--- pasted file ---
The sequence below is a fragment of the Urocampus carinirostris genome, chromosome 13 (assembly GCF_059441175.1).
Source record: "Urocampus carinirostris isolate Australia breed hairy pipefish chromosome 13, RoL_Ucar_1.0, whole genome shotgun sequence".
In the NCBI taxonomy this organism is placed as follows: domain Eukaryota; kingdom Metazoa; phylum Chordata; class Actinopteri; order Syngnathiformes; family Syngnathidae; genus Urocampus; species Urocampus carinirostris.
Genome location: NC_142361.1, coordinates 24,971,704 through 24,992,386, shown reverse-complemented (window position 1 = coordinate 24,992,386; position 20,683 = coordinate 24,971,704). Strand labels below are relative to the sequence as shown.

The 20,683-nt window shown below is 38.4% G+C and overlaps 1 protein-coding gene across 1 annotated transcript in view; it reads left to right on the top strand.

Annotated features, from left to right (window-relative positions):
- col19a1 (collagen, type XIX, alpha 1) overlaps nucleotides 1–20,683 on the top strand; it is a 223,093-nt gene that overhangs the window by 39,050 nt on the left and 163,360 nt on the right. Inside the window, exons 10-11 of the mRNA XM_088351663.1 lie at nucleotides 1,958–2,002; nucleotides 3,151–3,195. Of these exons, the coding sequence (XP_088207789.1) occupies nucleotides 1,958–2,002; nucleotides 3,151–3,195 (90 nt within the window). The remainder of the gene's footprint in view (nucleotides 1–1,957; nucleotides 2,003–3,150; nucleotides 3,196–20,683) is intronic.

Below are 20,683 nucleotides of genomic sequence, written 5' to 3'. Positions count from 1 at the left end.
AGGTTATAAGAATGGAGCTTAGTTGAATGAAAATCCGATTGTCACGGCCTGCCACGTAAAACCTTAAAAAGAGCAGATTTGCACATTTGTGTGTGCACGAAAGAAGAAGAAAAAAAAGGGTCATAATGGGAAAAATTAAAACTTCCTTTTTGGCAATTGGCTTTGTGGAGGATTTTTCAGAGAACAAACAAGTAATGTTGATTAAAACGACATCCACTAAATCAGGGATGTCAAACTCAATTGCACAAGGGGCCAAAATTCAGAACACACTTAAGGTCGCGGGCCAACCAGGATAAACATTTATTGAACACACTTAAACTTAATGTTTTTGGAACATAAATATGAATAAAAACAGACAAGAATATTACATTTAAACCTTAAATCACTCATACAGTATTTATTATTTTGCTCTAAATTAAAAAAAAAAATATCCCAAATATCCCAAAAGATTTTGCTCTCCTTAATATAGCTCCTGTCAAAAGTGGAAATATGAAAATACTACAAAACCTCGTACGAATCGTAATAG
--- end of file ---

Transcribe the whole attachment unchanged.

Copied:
The sequence below is a fragment of the Urocampus carinirostris genome, chromosome 13 (assembly GCF_059441175.1).
Source record: "Urocampus carinirostris isolate Australia breed hairy pipefish chromosome 13, RoL_Ucar_1.0, whole genome shotgun sequence".
In the NCBI taxonomy this organism is placed as follows: domain Eukaryota; kingdom Metazoa; phylum Chordata; class Actinopteri; order Syngnathiformes; family Syngnathidae; genus Urocampus; species Urocampus carinirostris.
Genome location: NC_142361.1, coordinates 24,971,704 through 24,992,386, shown reverse-complemented (window position 1 = coordinate 24,992,386; position 20,683 = coordinate 24,971,704). Strand labels below are relative to the sequence as shown.

The 20,683-nt window shown below is 38.4% G+C and overlaps 1 protein-coding gene across 1 annotated transcript in view; it reads left to right on the top strand.

Annotated features, from left to right (window-relative positions):
- col19a1 (collagen, type XIX, alpha 1) overlaps nucleotides 1–20,683 on the top strand; it is a 223,093-nt gene that overhangs the window by 39,050 nt on the left and 163,360 nt on the right. Inside the window, exons 10-11 of the mRNA XM_088351663.1 lie at nucleotides 1,958–2,002; nucleotides 3,151–3,195. Of these exons, the coding sequence (XP_088207789.1) occupies nucleotides 1,958–2,002; nucleotides 3,151–3,195 (90 nt within the window). The remainder of the gene's footprint in view (nucleotides 1–1,957; nucleotides 2,003–3,150; nucleotides 3,196–20,683) is intronic.

Below are 20,683 nucleotides of genomic sequence, written 5' to 3'. Positions count from 1 at the left end.
AGGTTATAAGAATGGAGCTTAGTTGAATGAAAATCCGATTGTCACGGCCTGCCACGTAAAACCTTAAAAAGAGCAGATTTGCACATTTGTGTGTGCACGAAAGAAGAAGAAAAAAAAGGGTCATAATGGGAAAAATTAAAACTTCCTTTTTGGCAATTGGCTTTGTGGAGGATTTTTCAGAGAACAAACAAGTAATGTTGATTAAAACGACATCCACTAAATCAGGGATGTCAAACTCAATTGCACAAGGGGCCAAAATTCAGAACACACTTAAGGTCGCGGGCCAACCAGGATAAACATTTATTGAACACACTTAAACTTAATGTTTTTGGAACATAAATATGAATAAAAACAGACAAGAATATTACATTTAAACCTTAAATCACTCATACAGTATTTATTATTTTGCTCTAAATTAAAAAAAAAAATATCCCAAATATCCCAAAAGATTTTGCTCTCCTTAATATAGCTCCTGTCAAAAGTGGAAATATGAAAATACTACAAAACCTCGTACGAATCGTAATAG